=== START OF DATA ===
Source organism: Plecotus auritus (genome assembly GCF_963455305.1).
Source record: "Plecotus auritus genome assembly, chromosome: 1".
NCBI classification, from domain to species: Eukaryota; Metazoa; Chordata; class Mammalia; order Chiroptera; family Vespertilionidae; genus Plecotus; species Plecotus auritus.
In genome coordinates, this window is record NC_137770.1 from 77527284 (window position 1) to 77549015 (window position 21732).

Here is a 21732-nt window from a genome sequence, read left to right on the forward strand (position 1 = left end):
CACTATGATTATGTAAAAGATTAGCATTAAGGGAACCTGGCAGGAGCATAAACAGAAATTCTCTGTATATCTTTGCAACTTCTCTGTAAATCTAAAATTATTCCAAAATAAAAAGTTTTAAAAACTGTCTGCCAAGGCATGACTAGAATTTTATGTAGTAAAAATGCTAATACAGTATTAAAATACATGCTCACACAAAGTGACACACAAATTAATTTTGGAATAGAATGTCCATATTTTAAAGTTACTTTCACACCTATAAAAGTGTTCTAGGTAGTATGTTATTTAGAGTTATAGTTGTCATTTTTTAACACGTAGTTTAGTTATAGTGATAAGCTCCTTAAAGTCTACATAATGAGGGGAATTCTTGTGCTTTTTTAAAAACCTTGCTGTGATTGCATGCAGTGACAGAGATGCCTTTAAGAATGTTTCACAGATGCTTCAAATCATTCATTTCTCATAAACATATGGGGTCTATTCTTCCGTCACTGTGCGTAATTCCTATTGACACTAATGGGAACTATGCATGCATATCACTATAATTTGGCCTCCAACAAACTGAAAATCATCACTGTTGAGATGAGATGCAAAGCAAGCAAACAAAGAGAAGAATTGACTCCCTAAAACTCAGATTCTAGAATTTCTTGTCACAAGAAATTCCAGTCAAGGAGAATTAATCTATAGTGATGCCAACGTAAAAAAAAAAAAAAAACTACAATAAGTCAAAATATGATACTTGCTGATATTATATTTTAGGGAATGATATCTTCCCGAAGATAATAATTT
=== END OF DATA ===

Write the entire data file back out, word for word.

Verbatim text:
Source organism: Plecotus auritus (genome assembly GCF_963455305.1).
Source record: "Plecotus auritus genome assembly, chromosome: 1".
NCBI classification, from domain to species: Eukaryota; Metazoa; Chordata; class Mammalia; order Chiroptera; family Vespertilionidae; genus Plecotus; species Plecotus auritus.
In genome coordinates, this window is record NC_137770.1 from 77527284 (window position 1) to 77549015 (window position 21732).

Here is a 21732-nt window from a genome sequence, read left to right on the forward strand (position 1 = left end):
CACTATGATTATGTAAAAGATTAGCATTAAGGGAACCTGGCAGGAGCATAAACAGAAATTCTCTGTATATCTTTGCAACTTCTCTGTAAATCTAAAATTATTCCAAAATAAAAAGTTTTAAAAACTGTCTGCCAAGGCATGACTAGAATTTTATGTAGTAAAAATGCTAATACAGTATTAAAATACATGCTCACACAAAGTGACACACAAATTAATTTTGGAATAGAATGTCCATATTTTAAAGTTACTTTCACACCTATAAAAGTGTTCTAGGTAGTATGTTATTTAGAGTTATAGTTGTCATTTTTTAACACGTAGTTTAGTTATAGTGATAAGCTCCTTAAAGTCTACATAATGAGGGGAATTCTTGTGCTTTTTTAAAAACCTTGCTGTGATTGCATGCAGTGACAGAGATGCCTTTAAGAATGTTTCACAGATGCTTCAAATCATTCATTTCTCATAAACATATGGGGTCTATTCTTCCGTCACTGTGCGTAATTCCTATTGACACTAATGGGAACTATGCATGCATATCACTATAATTTGGCCTCCAACAAACTGAAAATCATCACTGTTGAGATGAGATGCAAAGCAAGCAAACAAAGAGAAGAATTGACTCCCTAAAACTCAGATTCTAGAATTTCTTGTCACAAGAAATTCCAGTCAAGGAGAATTAATCTATAGTGATGCCAACGTAAAAAAAAAAAAAAAACTACAATAAGTCAAAATATGATACTTGCTGATATTATATTTTAGGGAATGATATCTTCCCGAAGATAATAATTT